Predicting final eye color (spoiler: you can’t) Your baby’s first eye color may be permanent. But don’t get too attached to it.
Eye color often changes during the first year or even longer. That means your blue-eyed newborn may have brown eyes by the time they take their first steps. Baby blue eyes no way to know when the final color will be set. And the exact color can’t be predicted by you any easier than it can be by a Magic 8 Ball.
But if you’re looking for clues and if it’s possible, stand with your baby’s other parent and look in the mirror together. While melanin is what technically gives the eyes their color, it’s the eye colors of a baby’s parents — and to a certain extent, of your great-great-great uncle and your great grandma and all the others in that big family tree of yours — that help determine the amount of melanin that is secreted. The genetics are somewhat complicated. But in simple terms, two blue-eyed parents, for example, are more likely to have a blue-eyed baby.
But there are no guarantees. Likewise, parents with brown eyes will usually produce a brown-eyed child, but not always. The eye color of a grandparent can change the odds a little. While it was once believed that parents with brown eyes could not produce a child with blue eyes, it can — and does!
— happen, thanks to multiple genes at work. • Brown is the world’s most common eye color. • Blue eyes are a relatively new phenomenon. Researchers traced blue eyes to a single genetic mutation that occurred between 6,000 and 10,000 years ago. • Though estimates vary, fewer than 200,000 people in the United States have a rare condition known as complete heterochromia or heterochromia iridis, where one eye is a complete different color than the other eye. If you or your baby baby blue eyes this unique trait, you’re in good company — actresses Baby blue eyes Eve and Mila Kunis have it as well.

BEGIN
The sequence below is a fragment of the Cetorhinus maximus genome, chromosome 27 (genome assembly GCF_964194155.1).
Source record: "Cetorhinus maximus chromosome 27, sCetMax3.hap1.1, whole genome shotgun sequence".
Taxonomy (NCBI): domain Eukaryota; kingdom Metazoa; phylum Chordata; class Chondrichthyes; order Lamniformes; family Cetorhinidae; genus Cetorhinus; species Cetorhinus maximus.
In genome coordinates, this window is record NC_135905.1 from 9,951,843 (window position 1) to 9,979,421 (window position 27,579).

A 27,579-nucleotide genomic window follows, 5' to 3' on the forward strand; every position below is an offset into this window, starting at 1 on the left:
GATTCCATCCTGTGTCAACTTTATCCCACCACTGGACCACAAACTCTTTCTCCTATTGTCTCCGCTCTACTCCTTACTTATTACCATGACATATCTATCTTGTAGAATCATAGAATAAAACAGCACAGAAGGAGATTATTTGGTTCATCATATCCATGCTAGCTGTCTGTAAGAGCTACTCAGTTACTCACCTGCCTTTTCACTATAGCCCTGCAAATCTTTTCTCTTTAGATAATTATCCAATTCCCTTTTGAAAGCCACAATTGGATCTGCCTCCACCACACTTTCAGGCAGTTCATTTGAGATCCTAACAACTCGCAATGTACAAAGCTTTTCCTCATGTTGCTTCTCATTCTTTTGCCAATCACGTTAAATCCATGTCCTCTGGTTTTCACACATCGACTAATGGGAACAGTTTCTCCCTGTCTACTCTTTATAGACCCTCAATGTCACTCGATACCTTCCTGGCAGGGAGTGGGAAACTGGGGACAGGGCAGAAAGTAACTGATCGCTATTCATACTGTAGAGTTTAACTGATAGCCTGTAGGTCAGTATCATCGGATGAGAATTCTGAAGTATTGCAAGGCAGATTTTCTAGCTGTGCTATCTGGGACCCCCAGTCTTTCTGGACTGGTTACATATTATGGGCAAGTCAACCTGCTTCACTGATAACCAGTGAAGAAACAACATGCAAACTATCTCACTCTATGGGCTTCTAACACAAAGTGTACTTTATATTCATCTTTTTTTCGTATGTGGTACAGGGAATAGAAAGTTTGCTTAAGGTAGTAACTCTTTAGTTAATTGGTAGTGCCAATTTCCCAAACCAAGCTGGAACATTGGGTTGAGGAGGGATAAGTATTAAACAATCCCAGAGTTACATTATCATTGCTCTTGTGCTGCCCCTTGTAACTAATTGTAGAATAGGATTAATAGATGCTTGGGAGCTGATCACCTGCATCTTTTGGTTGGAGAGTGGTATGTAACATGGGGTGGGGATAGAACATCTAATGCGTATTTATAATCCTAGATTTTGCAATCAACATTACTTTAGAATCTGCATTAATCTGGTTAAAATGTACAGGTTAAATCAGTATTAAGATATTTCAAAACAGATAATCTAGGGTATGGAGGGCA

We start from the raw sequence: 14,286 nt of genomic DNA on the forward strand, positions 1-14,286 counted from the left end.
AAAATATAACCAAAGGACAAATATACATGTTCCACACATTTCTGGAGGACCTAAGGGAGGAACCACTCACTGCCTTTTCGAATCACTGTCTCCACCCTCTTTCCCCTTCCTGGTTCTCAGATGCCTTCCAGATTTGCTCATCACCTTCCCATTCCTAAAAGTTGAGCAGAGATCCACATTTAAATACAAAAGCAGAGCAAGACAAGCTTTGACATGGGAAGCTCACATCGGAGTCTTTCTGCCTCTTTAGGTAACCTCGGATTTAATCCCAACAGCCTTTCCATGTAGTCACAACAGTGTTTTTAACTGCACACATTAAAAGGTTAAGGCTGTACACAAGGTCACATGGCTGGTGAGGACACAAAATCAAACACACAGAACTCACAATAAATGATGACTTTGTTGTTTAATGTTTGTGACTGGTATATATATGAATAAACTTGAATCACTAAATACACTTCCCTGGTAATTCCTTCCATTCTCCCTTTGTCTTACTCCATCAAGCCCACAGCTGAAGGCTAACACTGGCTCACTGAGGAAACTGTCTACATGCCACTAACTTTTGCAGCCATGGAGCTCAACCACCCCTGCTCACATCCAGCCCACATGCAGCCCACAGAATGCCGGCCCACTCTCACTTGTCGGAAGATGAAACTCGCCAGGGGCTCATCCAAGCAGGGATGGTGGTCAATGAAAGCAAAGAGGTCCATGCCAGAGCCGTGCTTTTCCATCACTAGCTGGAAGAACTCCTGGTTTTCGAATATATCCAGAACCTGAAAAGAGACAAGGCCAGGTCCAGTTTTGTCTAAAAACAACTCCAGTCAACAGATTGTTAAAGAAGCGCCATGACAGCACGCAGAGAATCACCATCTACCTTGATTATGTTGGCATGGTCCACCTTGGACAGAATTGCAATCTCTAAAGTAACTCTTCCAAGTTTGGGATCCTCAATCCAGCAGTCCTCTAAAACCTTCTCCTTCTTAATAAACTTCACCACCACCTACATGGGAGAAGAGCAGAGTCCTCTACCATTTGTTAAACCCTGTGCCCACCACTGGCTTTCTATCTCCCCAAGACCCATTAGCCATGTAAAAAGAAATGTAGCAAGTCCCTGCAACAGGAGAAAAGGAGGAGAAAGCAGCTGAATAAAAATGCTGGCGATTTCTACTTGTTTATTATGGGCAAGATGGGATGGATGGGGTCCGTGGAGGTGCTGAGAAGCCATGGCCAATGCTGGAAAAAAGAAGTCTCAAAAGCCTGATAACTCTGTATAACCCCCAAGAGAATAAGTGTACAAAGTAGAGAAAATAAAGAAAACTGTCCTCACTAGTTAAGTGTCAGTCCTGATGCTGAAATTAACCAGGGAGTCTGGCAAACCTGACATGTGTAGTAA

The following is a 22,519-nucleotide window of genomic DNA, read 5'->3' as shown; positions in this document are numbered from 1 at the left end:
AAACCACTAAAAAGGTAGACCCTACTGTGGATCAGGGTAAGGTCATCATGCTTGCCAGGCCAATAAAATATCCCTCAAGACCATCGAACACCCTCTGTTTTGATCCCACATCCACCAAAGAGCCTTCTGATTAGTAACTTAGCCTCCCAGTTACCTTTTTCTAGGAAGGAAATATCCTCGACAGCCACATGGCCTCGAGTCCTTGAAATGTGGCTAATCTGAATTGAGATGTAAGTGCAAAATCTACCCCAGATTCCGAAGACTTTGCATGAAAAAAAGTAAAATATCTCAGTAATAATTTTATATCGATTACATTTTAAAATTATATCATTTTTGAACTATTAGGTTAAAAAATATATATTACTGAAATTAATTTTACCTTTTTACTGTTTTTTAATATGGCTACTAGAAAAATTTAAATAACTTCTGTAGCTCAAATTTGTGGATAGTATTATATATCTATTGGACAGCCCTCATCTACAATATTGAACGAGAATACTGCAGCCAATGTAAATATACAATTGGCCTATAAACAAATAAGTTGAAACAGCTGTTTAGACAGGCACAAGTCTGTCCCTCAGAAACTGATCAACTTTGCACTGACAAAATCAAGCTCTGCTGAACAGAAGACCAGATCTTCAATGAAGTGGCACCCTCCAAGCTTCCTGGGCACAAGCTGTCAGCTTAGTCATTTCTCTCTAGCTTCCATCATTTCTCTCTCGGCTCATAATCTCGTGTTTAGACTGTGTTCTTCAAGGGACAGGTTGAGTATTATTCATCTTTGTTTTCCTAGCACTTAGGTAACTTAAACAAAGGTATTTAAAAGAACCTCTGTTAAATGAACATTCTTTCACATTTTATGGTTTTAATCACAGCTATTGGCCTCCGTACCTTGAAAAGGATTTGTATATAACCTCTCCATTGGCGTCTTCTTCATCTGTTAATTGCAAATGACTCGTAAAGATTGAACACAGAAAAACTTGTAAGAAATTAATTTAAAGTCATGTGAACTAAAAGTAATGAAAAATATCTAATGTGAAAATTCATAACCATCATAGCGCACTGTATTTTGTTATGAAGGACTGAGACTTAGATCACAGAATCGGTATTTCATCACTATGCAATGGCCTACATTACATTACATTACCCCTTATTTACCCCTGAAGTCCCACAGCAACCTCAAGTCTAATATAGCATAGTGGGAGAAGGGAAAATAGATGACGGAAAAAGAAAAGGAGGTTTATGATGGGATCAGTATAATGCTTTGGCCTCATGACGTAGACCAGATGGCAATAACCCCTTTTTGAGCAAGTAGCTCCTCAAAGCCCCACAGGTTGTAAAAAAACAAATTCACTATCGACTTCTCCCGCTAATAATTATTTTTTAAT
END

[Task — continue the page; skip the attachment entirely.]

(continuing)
• Also rare is a disease called Waardenburg syndrome, which affects 1 out of 40,000 people. People with this condition often have differently colored eyes, and other symptoms include hearing loss and white patches of hair and skin. So while having this syndrome is pretty unlikely, if your baby is born with very pale blue eyes or one blue eye and one brown eye, talk with your doctor.
The myth stops here From very first eye contact, you were mesmerized by your baby’s eyes — and every other trait, too. If you were startled to see blue eyes staring back at you, we hope we’ve eliminated some of the surprise you might otherwise experience later if those same eyes are brown. Melanin determines several aspects of our appearance. And while we have the least amount when we enter the world for the first baby blue eyes, remember that babies may be born with eyes of blue, brown, hazel, green, or some other color.